From the “unintended consequences” files, apparently the presence of surveillance cameras in urban environments does not reassure citizens, but rather increases people’s anxiety and apprehension of crime:
People are no more fearful of crossing a street with a young male skinhead in it than they are a street with a smartly dressed woman present, unless, that is, a CCTV camera is overhead. The new finding appears to undermine one of the key justifications for Britain’s network of 4.2 million surveillance cameras: that they provide reassurance to the public. It seems that the sight of a CCTV camera can have the opposite effect, cueing the perception of a threat.
The CCTV camera by itself did not cause apprehension, nor did a skinhead on his own. But shown images of both the skinhead and the CCTV, people’s stereotypes of skinheads became primed, and they displayed an increased fear of crime that does not occur when merely witnessing a skinhead without any other external cues to suggest a threat.
The CCTV/apprehension effect isn’t just limited to the UK. A similar phenomenon has been documented in the U.S.:
Where pre-existing anti-social stereotypes may be primed, or no pre-existing sense of threat and immediate need of security are evident, the presence of formal deterrence measures like CCTV, when noticed, may in fact come to represent a proxy symbol of the threat that others pose. Interestingly, Schweitzer et al. (1999) also found that the density of ‘neighbourhood watch’ [sic] signs increased FOC (fear of crime) within American urban locations, so this process may not be specific to CCTV, but part of a general response to environmental features that can indicate the ‘trustworthiness’ of others when making FOC-related appraisals.
I’d imagine a similar effect is caused by the presence of police officers. The idea of the “neighborhood cop,” a familiar police presence who has worked closely with a community, might provide reassurance to a small neighborhood area, but most cops on the streets are anonymous faces, serving more to remind people of the disembodied, lurking threats of urban life rather than inspiring confidence and feelings of safety.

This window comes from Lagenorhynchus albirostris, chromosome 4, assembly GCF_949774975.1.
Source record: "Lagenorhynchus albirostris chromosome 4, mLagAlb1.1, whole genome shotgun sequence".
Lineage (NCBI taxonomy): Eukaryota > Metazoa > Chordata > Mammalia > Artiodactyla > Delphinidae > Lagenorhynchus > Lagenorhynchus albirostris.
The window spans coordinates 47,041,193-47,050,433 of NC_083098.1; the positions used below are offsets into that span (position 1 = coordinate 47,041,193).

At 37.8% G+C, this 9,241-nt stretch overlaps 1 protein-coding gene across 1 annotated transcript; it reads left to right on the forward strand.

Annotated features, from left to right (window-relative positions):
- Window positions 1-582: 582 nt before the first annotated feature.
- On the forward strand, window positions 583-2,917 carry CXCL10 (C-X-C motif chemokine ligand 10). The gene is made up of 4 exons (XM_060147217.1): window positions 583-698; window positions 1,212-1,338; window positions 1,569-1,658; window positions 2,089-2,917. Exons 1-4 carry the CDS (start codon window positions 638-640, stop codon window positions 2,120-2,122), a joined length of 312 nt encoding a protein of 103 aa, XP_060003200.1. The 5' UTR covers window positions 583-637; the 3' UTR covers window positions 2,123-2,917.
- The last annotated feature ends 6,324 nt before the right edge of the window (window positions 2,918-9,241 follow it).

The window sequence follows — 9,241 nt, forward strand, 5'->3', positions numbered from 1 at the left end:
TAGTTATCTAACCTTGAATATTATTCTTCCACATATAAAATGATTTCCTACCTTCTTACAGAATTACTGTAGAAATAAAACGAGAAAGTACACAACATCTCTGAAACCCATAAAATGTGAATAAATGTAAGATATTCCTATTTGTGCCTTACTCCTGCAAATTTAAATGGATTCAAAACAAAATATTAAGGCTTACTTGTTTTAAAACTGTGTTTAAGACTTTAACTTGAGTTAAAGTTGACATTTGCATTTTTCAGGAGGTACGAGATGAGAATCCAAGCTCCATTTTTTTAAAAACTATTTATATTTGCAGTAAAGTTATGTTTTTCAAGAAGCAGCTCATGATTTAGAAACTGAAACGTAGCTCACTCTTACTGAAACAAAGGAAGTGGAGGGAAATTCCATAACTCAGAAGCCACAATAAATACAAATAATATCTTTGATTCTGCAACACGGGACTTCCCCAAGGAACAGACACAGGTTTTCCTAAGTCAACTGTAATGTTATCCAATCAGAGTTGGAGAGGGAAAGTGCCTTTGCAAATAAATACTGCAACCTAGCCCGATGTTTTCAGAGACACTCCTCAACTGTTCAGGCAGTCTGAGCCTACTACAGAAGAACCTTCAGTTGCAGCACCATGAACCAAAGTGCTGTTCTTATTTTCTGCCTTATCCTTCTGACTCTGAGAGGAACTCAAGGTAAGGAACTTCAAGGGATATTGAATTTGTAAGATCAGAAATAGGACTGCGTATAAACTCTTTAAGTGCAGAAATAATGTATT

There is no theoretical reason why such things as covers to protect other people seeing the entry of pin numbers for card payments, remote entry systems to flats, swipe card keys, barbed fencing, toughened barriers in shops, and even the armed officer within an airport, could not all play the same role. In essence, in respect of FOC for a given location and trust in the ‘other’, noticeable situational deterrence measures may be a double-edged sword.
The physical and practical measures used to increase a city’s security and its citizen’s welfare might also cause a corresponding decline in social cohesion and trust. That, in turn, could increase the need for security measures in the first place. Individual criminal acts do cause a net welfare loss to society, but an even bigger loss may be caused by the fear and apprehension crime engenders. If CCTV’s or Neighborhood Watch signs increase societal fear of crime beyond the “optimum level” — that is, cause a level of fear greater than what is needed to encourage people to take sensible precautions — then they should be replaced with less visible security measures.